Sunday, June 21, 2009

Reasons and Time-Lags

Suppose you see your neighbor digging in his yard at night. You see that he's burying coffee cans. Why? You find out that he's stuffing the cans with cash. He figures that if the cash is buried in the yard, he won't be tempted to fritter it away and that way he will have money when he retires. So, it seems we might say that he did have a reason to bury those cans:

(1) His reason for digging in the garden to bury those cans is that he will have money in his retirement by so doing.

Suppose that someone's reason for A-ing can be either a fact about the future or some state of affairs that has not yet come to be as suggested by (1). Suppose that reasons explanations are factive. If we further insist that normative reasons have to be the sorts of things that could also be a motivating reason, it seems that there's a problem for views that identify motivating reasons with causal antecedents of actions. The problem is that there's a time-lag between the things that can give a causal explanation of the digging and the thing that could turn out to be identical to what (1) suggests is the thing that counts in favor of the digging. I don't know if anyone defends a combination of views that this would cause trouble for, but I thought it was interesting.


Pavel Davydov said...


To be honest, I think that in order for (1) to make trouble for those who hold the combination of views you describe, other things must be added to this combination. For instance, one (not implausible, I take it) way of reading (1) is as:

(1*) His reason for digging in the garden to bury those cans [at time t] is that [his situation at time t- is (or was) such that] he will have money in his retirement [at time t+] by so doing.

If we admit forward- and backward-looking tensed facts concerning relations between times, such as the one (1*) suggests, then it is still open to the people who hold the combination of views you describe to say that the reason, though it involves a forward-looking fact, nevertheless antedates the action, and so doesn't conflict with the view.

Clayton said...


Thanks for the comment, I'll need to think about your suggestion. If I'm reading you correctly, you're suggesting that someone could identify the fact that explains the action in (1) and (1*) as something like this:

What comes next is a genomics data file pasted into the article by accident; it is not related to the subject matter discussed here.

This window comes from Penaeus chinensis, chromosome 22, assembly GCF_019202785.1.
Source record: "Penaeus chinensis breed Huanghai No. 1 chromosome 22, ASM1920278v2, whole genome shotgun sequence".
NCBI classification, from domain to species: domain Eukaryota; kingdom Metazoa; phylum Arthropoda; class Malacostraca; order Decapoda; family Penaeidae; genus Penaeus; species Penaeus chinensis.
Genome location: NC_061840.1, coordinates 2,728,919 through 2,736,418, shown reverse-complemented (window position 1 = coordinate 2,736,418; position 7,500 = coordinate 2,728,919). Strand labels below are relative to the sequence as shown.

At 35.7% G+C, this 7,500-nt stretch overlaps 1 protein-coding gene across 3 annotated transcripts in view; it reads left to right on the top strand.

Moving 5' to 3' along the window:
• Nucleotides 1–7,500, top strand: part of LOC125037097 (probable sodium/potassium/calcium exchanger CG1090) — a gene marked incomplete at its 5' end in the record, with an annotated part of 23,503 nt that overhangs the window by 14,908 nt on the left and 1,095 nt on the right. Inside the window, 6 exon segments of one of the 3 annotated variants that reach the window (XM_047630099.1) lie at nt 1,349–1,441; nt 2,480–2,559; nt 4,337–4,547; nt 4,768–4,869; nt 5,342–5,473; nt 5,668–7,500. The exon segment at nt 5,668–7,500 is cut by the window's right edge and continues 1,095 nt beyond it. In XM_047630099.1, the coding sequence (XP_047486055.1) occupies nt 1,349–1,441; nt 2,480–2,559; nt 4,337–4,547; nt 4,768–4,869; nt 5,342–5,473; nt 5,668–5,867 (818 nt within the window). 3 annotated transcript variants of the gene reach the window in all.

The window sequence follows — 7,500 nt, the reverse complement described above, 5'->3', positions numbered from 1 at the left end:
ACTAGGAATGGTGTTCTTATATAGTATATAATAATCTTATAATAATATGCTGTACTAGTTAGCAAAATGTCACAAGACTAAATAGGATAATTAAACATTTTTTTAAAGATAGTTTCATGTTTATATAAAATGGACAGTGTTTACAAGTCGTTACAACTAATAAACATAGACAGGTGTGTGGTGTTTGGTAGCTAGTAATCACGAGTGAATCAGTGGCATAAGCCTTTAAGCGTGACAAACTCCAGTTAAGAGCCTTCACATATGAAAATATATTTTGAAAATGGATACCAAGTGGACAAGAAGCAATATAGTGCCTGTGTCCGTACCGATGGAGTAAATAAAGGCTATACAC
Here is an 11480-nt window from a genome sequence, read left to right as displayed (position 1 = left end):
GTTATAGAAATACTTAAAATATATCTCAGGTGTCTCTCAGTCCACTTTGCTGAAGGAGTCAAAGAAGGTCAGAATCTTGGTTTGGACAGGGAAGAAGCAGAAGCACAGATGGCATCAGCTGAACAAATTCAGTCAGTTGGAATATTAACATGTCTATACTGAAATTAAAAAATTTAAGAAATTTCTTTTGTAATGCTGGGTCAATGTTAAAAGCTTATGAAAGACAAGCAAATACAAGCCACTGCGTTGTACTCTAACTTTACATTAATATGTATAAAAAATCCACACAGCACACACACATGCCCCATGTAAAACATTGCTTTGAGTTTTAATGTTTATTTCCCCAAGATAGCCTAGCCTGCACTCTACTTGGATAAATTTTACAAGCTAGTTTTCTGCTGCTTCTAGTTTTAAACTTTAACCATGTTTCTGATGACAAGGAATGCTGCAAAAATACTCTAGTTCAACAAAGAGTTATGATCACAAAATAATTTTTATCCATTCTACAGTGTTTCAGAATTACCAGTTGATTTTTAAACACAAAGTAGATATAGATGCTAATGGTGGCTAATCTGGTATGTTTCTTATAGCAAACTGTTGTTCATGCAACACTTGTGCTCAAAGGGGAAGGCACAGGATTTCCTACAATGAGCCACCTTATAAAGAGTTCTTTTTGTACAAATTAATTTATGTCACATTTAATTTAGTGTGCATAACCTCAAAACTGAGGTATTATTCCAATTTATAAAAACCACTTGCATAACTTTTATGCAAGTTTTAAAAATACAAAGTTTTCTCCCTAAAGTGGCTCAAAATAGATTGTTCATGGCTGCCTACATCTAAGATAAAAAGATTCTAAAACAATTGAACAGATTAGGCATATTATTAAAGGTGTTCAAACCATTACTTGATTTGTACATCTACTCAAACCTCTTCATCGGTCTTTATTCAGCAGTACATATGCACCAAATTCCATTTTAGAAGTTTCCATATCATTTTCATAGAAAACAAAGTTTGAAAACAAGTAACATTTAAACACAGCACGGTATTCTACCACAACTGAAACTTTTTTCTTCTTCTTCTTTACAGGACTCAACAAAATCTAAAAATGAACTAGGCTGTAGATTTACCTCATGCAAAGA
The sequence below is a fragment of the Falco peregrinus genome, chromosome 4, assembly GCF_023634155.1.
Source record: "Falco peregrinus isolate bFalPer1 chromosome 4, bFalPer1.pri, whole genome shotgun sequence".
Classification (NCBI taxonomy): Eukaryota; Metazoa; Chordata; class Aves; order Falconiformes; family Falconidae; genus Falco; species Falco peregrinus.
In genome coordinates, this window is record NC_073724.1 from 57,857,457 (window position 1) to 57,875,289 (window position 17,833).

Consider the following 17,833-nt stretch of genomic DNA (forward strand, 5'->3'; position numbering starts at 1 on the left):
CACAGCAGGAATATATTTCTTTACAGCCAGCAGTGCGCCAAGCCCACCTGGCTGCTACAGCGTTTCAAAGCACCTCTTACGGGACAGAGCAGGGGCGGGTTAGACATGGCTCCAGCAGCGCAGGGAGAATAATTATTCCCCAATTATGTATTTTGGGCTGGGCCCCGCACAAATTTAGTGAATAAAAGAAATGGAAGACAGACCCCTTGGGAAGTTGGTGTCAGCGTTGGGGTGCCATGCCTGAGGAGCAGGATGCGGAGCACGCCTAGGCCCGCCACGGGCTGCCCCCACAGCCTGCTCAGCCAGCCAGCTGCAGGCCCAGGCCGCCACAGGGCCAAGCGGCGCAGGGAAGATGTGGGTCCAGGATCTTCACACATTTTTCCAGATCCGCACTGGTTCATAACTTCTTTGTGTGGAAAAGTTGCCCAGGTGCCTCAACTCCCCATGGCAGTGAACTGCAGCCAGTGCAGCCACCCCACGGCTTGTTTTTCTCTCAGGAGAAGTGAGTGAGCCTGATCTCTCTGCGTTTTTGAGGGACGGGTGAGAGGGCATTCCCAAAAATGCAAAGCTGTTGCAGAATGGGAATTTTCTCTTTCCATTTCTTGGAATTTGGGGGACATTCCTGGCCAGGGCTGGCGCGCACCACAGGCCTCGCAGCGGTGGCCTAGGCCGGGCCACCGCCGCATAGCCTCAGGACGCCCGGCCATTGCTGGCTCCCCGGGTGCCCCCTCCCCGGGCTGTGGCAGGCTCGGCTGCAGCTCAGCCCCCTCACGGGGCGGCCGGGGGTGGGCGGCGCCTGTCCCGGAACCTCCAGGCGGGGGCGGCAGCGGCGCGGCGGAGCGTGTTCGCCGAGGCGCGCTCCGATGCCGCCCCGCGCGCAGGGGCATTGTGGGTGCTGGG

The fact that was the agent's reason was a fact about his situation prior to t that entails, inter alia, that at t+ various states of affairs would obtain.

If I'm reading you right, we could try to focus on situations where there's no deterministic connection between the situations that were prior to or concurrent with the agent's actions and the later states of affairs that (1) cites as the agent's reason. The repair might be that (1) could be true even if (!*) isn't.

Pavel Davydov said...


Two things. First, the original (1) can be read as containing a DESCRIPTION of the reason-grounding fact (which could be, for instance, too complex to describe definitely in past- or present-tense form).

Second, depending on (once more) the rest of one's views on how reasons work, it may not necessarily be right to require that the facts about the situation at t ENTAIL the facts about the situation at t+. Nor does the connection need to be deterministic. Perhaps all one needs is that the situation at t raise the probability of the situation at t+ being a certain way, AND that it be true at t that the situation at t+ will be a certain way.

Even weaker, the digging could be required for having money in retirement, and the latter be merely possible. (This way, we can aviod explicitly mentioning probabilities.)